Last week’s leaked letter from the Department of Health and Human Services (HHS) recommending that the U.S. Drug Enforcement Administration (DEA) reclassify cannabis from a Schedule I to a Schedule III controlled substance under federal law was lacking for advocates who want to see it descheduled.
All of the OG cannabis reformers are weighing in. Congressman Earl Blumenauer has been involved in cannabis reform for 50 years. He founded the Congressional Cannabis Caucus in 2017.
“This is a step in the right direction, but it is not sufficient. I hope it is followed by more significant reforms,” Blumenauer said. “This is long overdue.”
Blumenauer noted he pushed the Biden Administration to deschedule marijuana last December. Later in the spring, he called for more transparency in the wider Controlled Substances Act scheduling process.
NORML, the nation’s oldest marijuana reform organization, noted the DEA said as recently as 2016, cannabis had no current accepted medical use regardless of all the babies with Dravet’s Syndrome that started the CBD explosion making national headlines for years at that point. The DEA will have the final say in all of this; we know how it went the last four times.
NORML’s deputy director and longtime policy ninja, Paul Armentano, weighed in on the letter.
“It will be very interesting to see how DEA responds to this recommendation, given the agency’s historic opposition to any potential change in cannabis’ categorization under federal law,” Armentano said. “Further, for decades, the agency has utilized its own five-factor criteria for assessing cannabis’ placement in the CSA — criteria that as recently as 2016, the agency claimed that cannabis failed to meet. Since the agency has final say over any rescheduling decision, it is safe to say that this process still remains far from over.”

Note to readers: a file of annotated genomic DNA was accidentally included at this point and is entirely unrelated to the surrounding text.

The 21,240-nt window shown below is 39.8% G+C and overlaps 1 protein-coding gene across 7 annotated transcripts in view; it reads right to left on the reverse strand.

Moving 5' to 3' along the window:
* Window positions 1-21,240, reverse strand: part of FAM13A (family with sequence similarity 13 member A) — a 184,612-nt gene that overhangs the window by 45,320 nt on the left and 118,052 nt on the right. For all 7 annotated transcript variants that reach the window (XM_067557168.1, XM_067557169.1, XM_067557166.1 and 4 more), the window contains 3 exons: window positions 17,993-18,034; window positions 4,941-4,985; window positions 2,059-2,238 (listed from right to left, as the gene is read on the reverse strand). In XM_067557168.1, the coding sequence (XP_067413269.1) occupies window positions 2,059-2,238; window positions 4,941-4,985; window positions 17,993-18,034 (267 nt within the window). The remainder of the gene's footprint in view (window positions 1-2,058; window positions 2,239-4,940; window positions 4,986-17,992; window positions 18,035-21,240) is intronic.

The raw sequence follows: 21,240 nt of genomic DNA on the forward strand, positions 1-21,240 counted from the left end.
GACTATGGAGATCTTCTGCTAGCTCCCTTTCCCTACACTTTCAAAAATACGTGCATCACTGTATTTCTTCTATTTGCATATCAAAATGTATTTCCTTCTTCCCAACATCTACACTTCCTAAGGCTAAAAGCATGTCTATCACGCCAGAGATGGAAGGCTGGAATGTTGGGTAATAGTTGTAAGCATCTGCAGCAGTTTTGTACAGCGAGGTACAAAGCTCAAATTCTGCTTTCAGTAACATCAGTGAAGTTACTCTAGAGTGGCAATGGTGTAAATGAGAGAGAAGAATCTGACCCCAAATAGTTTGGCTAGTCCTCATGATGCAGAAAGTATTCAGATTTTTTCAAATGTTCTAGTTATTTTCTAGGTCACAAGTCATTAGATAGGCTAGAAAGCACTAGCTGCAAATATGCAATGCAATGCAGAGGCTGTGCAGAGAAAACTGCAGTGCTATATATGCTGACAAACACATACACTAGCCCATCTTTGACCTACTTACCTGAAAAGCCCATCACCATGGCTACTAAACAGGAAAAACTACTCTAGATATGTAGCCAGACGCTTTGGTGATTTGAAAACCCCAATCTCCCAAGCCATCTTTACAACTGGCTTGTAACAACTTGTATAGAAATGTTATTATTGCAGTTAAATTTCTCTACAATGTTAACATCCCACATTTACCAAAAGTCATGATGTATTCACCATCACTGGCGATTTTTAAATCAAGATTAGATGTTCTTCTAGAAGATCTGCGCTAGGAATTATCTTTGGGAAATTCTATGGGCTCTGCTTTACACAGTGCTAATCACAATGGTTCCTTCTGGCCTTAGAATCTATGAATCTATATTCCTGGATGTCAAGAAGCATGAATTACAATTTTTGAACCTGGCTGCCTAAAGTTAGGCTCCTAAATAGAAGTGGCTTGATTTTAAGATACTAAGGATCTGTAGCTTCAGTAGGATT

Like Blumenauer, NORML has been calling for cannabis to be removed from the Controlled Substances Act for years. They recommend doing it in a manner that’s similar to liquor and tobacco.
“The goal of any federal cannabis policy reform ought to be to address the existing, untenable chasm between federal marijuana policy and the cannabis laws of the majority of US states,” Armentano said. “Rescheduling the cannabis plant to Schedule III of the US Controlled Substances Act fails to adequately address this conflict, as existing state legalization laws — both adult use and medical — will continue to be in conflict with federal regulations, thereby perpetuating the existing divide between state and federal marijuana policies.”
Armentano closed, noting it’s the same level of intellectual dishonesty to categorize cannabis next to anabolic steroids as it is in its current situation on the list next to heroin.
With the US recreational cannabis market worth more than ever, it would seem something is going to have to be done to remedy the situation. Last week, California announced it had taken in just over $5 billion since the legal market kicked off in 2018, New York City’s first shop did $12 million in its first six months, and there are about 50 more data points off the top of my head why states aren’t going to let this fly.
In the end, descheduling is likely. But the road is going to be a bit longer. And you can expect it to be the result of a future Congress and White House taking some kind of mandated action that the DEA won’t have a say in.
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